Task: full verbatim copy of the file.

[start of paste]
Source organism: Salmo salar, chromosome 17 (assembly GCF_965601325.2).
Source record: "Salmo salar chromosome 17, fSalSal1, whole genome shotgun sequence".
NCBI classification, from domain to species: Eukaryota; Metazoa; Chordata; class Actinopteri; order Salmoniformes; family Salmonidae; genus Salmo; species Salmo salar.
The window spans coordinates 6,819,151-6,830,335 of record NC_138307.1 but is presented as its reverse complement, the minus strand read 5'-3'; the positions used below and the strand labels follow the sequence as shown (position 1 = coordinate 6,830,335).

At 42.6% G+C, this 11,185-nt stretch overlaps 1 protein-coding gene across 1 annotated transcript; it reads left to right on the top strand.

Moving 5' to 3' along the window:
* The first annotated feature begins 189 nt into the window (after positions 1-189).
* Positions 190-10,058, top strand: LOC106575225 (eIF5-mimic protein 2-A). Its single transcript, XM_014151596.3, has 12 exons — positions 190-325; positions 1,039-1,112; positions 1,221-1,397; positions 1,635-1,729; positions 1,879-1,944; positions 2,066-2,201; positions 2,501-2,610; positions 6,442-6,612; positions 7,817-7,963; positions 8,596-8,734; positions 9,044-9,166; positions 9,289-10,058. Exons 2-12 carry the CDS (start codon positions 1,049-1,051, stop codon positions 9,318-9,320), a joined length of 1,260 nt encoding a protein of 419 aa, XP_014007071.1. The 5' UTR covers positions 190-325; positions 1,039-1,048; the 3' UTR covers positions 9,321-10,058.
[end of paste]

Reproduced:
Source organism: Salmo salar, chromosome 17 (assembly GCF_965601325.2).
Source record: "Salmo salar chromosome 17, fSalSal1, whole genome shotgun sequence".
NCBI classification, from domain to species: Eukaryota; Metazoa; Chordata; class Actinopteri; order Salmoniformes; family Salmonidae; genus Salmo; species Salmo salar.
The window spans coordinates 6,819,151-6,830,335 of record NC_138307.1 but is presented as its reverse complement, the minus strand read 5'-3'; the positions used below and the strand labels follow the sequence as shown (position 1 = coordinate 6,830,335).

At 42.6% G+C, this 11,185-nt stretch overlaps 1 protein-coding gene across 1 annotated transcript; it reads left to right on the top strand.

Moving 5' to 3' along the window:
* The first annotated feature begins 189 nt into the window (after positions 1-189).
* Positions 190-10,058, top strand: LOC106575225 (eIF5-mimic protein 2-A). Its single transcript, XM_014151596.3, has 12 exons — positions 190-325; positions 1,039-1,112; positions 1,221-1,397; positions 1,635-1,729; positions 1,879-1,944; positions 2,066-2,201; positions 2,501-2,610; positions 6,442-6,612; positions 7,817-7,963; positions 8,596-8,734; positions 9,044-9,166; positions 9,289-10,058. Exons 2-12 carry the CDS (start codon positions 1,049-1,051, stop codon positions 9,318-9,320), a joined length of 1,260 nt encoding a protein of 419 aa, XP_014007071.1. The 5' UTR covers positions 190-325; positions 1,039-1,048; the 3' UTR covers positions 9,321-10,058.